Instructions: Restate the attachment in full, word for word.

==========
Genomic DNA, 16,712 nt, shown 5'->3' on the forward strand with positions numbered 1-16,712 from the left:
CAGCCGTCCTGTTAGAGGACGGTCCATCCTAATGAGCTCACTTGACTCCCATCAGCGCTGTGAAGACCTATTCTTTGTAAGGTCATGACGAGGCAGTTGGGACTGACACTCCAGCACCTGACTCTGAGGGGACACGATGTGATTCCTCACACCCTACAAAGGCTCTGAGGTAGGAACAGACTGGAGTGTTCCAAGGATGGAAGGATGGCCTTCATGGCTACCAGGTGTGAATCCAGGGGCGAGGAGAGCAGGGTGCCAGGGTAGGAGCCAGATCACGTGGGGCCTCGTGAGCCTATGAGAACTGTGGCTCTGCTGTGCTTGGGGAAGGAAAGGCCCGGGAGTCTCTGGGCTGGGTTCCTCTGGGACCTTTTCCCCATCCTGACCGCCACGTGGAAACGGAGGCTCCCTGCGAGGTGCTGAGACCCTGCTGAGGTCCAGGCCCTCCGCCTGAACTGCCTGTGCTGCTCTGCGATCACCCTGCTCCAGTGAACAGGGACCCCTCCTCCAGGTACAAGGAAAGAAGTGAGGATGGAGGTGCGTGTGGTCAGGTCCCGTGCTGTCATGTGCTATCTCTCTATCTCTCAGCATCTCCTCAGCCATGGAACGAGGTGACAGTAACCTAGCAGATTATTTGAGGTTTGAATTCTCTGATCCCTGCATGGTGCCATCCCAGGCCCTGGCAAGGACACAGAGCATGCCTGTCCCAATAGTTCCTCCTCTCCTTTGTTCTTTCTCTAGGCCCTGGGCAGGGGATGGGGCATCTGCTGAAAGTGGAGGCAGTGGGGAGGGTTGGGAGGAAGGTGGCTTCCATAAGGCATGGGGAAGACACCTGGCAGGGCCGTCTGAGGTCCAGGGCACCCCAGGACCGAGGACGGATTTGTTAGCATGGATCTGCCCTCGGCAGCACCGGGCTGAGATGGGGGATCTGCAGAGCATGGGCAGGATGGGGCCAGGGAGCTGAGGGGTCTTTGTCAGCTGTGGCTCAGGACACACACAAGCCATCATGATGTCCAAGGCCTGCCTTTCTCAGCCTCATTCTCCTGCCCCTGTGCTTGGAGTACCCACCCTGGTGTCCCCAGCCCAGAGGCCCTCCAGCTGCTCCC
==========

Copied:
Genomic DNA, 16,712 nt, shown 5'->3' on the forward strand with positions numbered 1-16,712 from the left:
CAGCCGTCCTGTTAGAGGACGGTCCATCCTAATGAGCTCACTTGACTCCCATCAGCGCTGTGAAGACCTATTCTTTGTAAGGTCATGACGAGGCAGTTGGGACTGACACTCCAGCACCTGACTCTGAGGGGACACGATGTGATTCCTCACACCCTACAAAGGCTCTGAGGTAGGAACAGACTGGAGTGTTCCAAGGATGGAAGGATGGCCTTCATGGCTACCAGGTGTGAATCCAGGGGCGAGGAGAGCAGGGTGCCAGGGTAGGAGCCAGATCACGTGGGGCCTCGTGAGCCTATGAGAACTGTGGCTCTGCTGTGCTTGGGGAAGGAAAGGCCCGGGAGTCTCTGGGCTGGGTTCCTCTGGGACCTTTTCCCCATCCTGACCGCCACGTGGAAACGGAGGCTCCCTGCGAGGTGCTGAGACCCTGCTGAGGTCCAGGCCCTCCGCCTGAACTGCCTGTGCTGCTCTGCGATCACCCTGCTCCAGTGAACAGGGACCCCTCCTCCAGGTACAAGGAAAGAAGTGAGGATGGAGGTGCGTGTGGTCAGGTCCCGTGCTGTCATGTGCTATCTCTCTATCTCTCAGCATCTCCTCAGCCATGGAACGAGGTGACAGTAACCTAGCAGATTATTTGAGGTTTGAATTCTCTGATCCCTGCATGGTGCCATCCCAGGCCCTGGCAAGGACACAGAGCATGCCTGTCCCAATAGTTCCTCCTCTCCTTTGTTCTTTCTCTAGGCCCTGGGCAGGGGATGGGGCATCTGCTGAAAGTGGAGGCAGTGGGGAGGGTTGGGAGGAAGGTGGCTTCCATAAGGCATGGGGAAGACACCTGGCAGGGCCGTCTGAGGTCCAGGGCACCCCAGGACCGAGGACGGATTTGTTAGCATGGATCTGCCCTCGGCAGCACCGGGCTGAGATGGGGGATCTGCAGAGCATGGGCAGGATGGGGCCAGGGAGCTGAGGGGTCTTTGTCAGCTGTGGCTCAGGACACACACAAGCCATCATGATGTCCAAGGCCTGCCTTTCTCAGCCTCATTCTCCTGCCCCTGTGCTTGGAGTACCCACCCTGGTGTCCCCAGCCCAGAGGCCCTCCAGCTGCTCCC